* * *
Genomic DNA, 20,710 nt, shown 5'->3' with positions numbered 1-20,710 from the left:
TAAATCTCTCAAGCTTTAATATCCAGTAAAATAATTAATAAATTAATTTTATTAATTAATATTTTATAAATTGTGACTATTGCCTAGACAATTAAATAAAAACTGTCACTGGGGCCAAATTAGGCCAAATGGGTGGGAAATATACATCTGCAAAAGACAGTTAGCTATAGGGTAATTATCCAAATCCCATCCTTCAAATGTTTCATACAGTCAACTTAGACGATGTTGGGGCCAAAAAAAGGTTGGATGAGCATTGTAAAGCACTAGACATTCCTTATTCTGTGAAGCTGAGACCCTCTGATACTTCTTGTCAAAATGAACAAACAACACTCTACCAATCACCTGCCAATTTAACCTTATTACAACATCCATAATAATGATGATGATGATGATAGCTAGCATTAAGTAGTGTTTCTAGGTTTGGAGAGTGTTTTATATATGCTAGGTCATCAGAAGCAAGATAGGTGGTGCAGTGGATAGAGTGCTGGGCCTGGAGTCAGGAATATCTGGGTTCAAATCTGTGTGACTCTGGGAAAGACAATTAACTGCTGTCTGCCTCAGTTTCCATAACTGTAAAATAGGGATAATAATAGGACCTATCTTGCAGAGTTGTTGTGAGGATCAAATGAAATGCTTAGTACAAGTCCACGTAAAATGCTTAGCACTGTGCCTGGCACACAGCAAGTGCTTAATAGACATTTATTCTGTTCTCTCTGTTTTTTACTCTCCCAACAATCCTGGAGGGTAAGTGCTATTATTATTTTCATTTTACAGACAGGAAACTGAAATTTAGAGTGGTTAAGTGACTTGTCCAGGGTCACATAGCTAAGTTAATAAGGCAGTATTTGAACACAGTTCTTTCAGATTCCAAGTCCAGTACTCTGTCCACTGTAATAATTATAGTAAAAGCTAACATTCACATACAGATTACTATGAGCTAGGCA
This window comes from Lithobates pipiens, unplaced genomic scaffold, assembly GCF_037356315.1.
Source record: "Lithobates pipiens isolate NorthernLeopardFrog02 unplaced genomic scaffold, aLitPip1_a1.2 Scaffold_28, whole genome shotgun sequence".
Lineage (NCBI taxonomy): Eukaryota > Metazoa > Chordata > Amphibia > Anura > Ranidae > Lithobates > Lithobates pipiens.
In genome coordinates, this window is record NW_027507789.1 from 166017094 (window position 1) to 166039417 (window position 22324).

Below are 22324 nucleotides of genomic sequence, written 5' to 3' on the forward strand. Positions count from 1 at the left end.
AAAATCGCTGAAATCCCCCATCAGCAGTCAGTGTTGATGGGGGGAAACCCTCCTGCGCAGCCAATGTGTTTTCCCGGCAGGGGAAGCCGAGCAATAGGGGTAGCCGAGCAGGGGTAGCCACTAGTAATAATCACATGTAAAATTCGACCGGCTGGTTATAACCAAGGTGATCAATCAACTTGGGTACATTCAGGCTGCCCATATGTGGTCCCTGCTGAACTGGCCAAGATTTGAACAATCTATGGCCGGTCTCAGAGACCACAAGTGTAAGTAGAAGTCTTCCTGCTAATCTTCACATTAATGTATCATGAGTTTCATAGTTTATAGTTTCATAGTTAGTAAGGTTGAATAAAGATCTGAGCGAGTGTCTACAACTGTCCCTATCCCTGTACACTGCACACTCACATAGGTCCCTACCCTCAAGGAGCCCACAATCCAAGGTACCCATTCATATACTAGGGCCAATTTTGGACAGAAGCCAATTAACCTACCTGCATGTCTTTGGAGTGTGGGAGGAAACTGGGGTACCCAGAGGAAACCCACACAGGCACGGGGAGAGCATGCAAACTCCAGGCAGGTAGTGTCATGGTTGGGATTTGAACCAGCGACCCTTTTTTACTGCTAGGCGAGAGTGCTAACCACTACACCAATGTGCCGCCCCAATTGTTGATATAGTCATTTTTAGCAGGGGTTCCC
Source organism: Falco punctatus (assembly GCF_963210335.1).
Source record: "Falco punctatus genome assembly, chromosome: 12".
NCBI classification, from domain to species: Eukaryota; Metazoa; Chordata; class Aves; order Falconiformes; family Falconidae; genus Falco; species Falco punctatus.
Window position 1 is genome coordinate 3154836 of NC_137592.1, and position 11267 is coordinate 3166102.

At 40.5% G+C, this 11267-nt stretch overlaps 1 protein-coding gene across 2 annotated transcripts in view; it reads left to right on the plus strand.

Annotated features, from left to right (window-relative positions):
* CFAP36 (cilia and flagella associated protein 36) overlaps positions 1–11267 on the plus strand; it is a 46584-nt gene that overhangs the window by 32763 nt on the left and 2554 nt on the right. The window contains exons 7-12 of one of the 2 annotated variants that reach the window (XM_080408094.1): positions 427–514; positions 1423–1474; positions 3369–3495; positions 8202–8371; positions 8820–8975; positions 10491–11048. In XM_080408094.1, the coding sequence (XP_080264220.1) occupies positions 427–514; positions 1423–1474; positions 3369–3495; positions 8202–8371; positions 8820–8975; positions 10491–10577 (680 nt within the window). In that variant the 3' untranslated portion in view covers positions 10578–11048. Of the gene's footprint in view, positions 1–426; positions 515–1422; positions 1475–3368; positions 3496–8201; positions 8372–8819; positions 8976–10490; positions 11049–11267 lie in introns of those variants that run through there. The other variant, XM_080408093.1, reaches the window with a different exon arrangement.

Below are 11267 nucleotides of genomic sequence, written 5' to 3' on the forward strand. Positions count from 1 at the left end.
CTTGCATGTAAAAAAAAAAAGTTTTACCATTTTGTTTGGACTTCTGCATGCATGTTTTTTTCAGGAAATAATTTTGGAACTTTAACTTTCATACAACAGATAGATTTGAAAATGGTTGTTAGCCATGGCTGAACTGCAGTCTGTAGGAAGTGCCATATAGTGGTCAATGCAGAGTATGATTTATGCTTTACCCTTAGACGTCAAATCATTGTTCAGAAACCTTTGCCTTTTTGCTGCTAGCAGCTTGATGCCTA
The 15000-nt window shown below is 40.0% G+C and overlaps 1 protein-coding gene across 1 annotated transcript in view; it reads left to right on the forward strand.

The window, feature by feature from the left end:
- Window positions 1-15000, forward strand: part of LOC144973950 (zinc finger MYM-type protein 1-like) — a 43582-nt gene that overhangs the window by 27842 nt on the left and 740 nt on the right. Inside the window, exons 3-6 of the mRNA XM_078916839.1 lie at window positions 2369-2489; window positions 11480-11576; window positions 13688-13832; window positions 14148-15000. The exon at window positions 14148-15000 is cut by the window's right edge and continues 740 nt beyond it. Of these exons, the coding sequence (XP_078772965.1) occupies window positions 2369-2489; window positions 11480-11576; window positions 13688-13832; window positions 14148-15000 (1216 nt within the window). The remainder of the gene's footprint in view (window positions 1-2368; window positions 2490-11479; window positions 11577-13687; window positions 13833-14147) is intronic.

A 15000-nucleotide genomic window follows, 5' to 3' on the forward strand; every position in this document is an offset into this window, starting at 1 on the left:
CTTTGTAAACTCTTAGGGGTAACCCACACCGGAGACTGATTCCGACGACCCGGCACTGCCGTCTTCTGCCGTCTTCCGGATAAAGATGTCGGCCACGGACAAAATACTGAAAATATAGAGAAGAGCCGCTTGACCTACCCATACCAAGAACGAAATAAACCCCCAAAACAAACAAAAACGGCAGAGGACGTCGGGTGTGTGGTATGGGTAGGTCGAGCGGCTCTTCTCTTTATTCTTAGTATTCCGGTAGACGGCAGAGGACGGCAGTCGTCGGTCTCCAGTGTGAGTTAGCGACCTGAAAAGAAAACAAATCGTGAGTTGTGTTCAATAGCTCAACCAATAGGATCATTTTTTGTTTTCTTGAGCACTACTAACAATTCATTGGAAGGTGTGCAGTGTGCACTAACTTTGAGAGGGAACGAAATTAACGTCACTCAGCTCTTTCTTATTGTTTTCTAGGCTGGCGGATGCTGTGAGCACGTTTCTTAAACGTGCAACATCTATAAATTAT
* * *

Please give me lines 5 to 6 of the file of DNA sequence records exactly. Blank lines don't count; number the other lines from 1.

Lineage (NCBI taxonomy): Eukaryota > Metazoa > Chordata > Amphibia > Anura > Ranidae > Lithobates > Lithobates pipiens.
In genome coordinates, this window is record NW_027507789.1 from 166017094 (window position 1) to 166039417 (window position 22324).